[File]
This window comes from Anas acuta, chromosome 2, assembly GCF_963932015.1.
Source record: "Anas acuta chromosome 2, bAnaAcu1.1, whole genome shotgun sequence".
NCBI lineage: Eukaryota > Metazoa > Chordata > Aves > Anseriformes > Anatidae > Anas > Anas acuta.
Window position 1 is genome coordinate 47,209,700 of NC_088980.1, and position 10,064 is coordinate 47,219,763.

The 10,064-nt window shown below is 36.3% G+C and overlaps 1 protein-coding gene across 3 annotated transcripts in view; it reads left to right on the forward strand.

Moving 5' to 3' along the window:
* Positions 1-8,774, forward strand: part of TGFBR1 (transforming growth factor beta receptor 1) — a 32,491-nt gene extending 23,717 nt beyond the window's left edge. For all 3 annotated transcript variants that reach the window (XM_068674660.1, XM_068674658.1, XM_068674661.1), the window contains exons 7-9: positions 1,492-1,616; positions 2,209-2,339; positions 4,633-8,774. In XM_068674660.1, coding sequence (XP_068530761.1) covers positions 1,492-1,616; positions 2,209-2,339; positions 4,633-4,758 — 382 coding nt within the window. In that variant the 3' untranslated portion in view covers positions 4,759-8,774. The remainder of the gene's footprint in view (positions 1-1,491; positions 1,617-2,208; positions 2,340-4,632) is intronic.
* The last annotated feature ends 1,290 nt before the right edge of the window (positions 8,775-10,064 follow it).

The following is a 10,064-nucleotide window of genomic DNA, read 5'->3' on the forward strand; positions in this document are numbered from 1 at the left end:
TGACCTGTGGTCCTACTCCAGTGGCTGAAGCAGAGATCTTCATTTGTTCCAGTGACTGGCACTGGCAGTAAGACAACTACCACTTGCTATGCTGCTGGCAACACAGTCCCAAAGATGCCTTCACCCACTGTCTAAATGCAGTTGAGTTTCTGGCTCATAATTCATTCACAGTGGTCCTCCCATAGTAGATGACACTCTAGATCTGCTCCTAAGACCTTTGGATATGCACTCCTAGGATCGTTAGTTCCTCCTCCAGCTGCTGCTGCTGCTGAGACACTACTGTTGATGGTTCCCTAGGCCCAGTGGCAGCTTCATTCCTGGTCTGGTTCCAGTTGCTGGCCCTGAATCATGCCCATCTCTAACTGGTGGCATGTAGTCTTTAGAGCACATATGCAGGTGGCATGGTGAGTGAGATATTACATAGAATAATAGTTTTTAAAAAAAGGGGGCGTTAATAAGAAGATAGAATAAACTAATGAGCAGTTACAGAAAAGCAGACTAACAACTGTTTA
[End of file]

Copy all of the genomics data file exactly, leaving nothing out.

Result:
This window comes from Anas acuta, chromosome 2, assembly GCF_963932015.1.
Source record: "Anas acuta chromosome 2, bAnaAcu1.1, whole genome shotgun sequence".
NCBI lineage: Eukaryota > Metazoa > Chordata > Aves > Anseriformes > Anatidae > Anas > Anas acuta.
Window position 1 is genome coordinate 47,209,700 of NC_088980.1, and position 10,064 is coordinate 47,219,763.

The 10,064-nt window shown below is 36.3% G+C and overlaps 1 protein-coding gene across 3 annotated transcripts in view; it reads left to right on the forward strand.

Moving 5' to 3' along the window:
* Positions 1-8,774, forward strand: part of TGFBR1 (transforming growth factor beta receptor 1) — a 32,491-nt gene extending 23,717 nt beyond the window's left edge. For all 3 annotated transcript variants that reach the window (XM_068674660.1, XM_068674658.1, XM_068674661.1), the window contains exons 7-9: positions 1,492-1,616; positions 2,209-2,339; positions 4,633-8,774. In XM_068674660.1, coding sequence (XP_068530761.1) covers positions 1,492-1,616; positions 2,209-2,339; positions 4,633-4,758 — 382 coding nt within the window. In that variant the 3' untranslated portion in view covers positions 4,759-8,774. The remainder of the gene's footprint in view (positions 1-1,491; positions 1,617-2,208; positions 2,340-4,632) is intronic.
* The last annotated feature ends 1,290 nt before the right edge of the window (positions 8,775-10,064 follow it).

The following is a 10,064-nucleotide window of genomic DNA, read 5'->3' on the forward strand; positions in this document are numbered from 1 at the left end:
TGACCTGTGGTCCTACTCCAGTGGCTGAAGCAGAGATCTTCATTTGTTCCAGTGACTGGCACTGGCAGTAAGACAACTACCACTTGCTATGCTGCTGGCAACACAGTCCCAAAGATGCCTTCACCCACTGTCTAAATGCAGTTGAGTTTCTGGCTCATAATTCATTCACAGTGGTCCTCCCATAGTAGATGACACTCTAGATCTGCTCCTAAGACCTTTGGATATGCACTCCTAGGATCGTTAGTTCCTCCTCCAGCTGCTGCTGCTGCTGAGACACTACTGTTGATGGTTCCCTAGGCCCAGTGGCAGCTTCATTCCTGGTCTGGTTCCAGTTGCTGGCCCTGAATCATGCCCATCTCTAACTGGTGGCATGTAGTCTTTAGAGCACATATGCAGGTGGCATGGTGAGTGAGATATTACATAGAATAATAGTTTTTAAAAAAAGGGGGCGTTAATAAGAAGATAGAATAAACTAATGAGCAGTTACAGAAAAGCAGACTAACAACTGTTTA